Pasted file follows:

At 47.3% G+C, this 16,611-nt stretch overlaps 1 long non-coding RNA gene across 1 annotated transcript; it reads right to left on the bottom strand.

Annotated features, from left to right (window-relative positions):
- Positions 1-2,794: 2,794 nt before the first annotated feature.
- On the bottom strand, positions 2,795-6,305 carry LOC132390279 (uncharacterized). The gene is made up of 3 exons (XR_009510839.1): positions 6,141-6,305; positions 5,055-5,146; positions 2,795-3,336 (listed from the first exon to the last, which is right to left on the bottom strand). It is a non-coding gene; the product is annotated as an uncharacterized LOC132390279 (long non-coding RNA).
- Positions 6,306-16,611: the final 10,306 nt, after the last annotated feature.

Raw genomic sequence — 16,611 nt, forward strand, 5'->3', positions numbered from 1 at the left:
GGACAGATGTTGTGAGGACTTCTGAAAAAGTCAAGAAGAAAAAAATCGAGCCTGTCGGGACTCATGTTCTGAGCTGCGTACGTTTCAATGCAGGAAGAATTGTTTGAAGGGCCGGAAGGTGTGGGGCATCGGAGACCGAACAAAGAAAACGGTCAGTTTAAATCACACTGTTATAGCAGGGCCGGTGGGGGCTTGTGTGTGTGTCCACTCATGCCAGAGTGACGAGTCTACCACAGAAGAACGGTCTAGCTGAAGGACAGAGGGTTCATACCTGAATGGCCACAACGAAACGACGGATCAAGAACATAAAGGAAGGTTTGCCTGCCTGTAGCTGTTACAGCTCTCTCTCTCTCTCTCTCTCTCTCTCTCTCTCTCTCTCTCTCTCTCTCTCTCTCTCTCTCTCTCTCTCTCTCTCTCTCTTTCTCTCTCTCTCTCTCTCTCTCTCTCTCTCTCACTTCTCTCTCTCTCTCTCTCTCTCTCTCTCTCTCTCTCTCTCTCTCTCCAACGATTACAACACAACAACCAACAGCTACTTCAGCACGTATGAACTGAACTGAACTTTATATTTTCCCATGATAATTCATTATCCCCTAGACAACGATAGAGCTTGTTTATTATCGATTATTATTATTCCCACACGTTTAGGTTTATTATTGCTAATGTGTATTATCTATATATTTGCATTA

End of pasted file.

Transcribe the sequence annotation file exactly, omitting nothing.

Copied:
At 47.3% G+C, this 16,611-nt stretch overlaps 1 long non-coding RNA gene across 1 annotated transcript; it reads right to left on the bottom strand.

Annotated features, from left to right (window-relative positions):
- Positions 1-2,794: 2,794 nt before the first annotated feature.
- On the bottom strand, positions 2,795-6,305 carry LOC132390279 (uncharacterized). The gene is made up of 3 exons (XR_009510839.1): positions 6,141-6,305; positions 5,055-5,146; positions 2,795-3,336 (listed from the first exon to the last, which is right to left on the bottom strand). It is a non-coding gene; the product is annotated as an uncharacterized LOC132390279 (long non-coding RNA).
- Positions 6,306-16,611: the final 10,306 nt, after the last annotated feature.

Raw genomic sequence — 16,611 nt, forward strand, 5'->3', positions numbered from 1 at the left:
GGACAGATGTTGTGAGGACTTCTGAAAAAGTCAAGAAGAAAAAAATCGAGCCTGTCGGGACTCATGTTCTGAGCTGCGTACGTTTCAATGCAGGAAGAATTGTTTGAAGGGCCGGAAGGTGTGGGGCATCGGAGACCGAACAAAGAAAACGGTCAGTTTAAATCACACTGTTATAGCAGGGCCGGTGGGGGCTTGTGTGTGTGTCCACTCATGCCAGAGTGACGAGTCTACCACAGAAGAACGGTCTAGCTGAAGGACAGAGGGTTCATACCTGAATGGCCACAACGAAACGACGGATCAAGAACATAAAGGAAGGTTTGCCTGCCTGTAGCTGTTACAGCTCTCTCTCTCTCTCTCTCTCTCTCTCTCTCTCTCTCTCTCTCTCTCTCTCTCTCTCTCTCTCTCTCTCTCTCTCTCTCTTTCTCTCTCTCTCTCTCTCTCTCTCTCTCTCTCACTTCTCTCTCTCTCTCTCTCTCTCTCTCTCTCTCTCTCTCTCTCTCTCCAACGATTACAACACAACAACCAACAGCTACTTCAGCACGTATGAACTGAACTGAACTTTATATTTTCCCATGATAATTCATTATCCCCTAGACAACGATAGAGCTTGTTTATTATCGATTATTATTATTCCCACACGTTTAGGTTTATTATTGCTAATGTGTATTATCTATATATTTGCATTA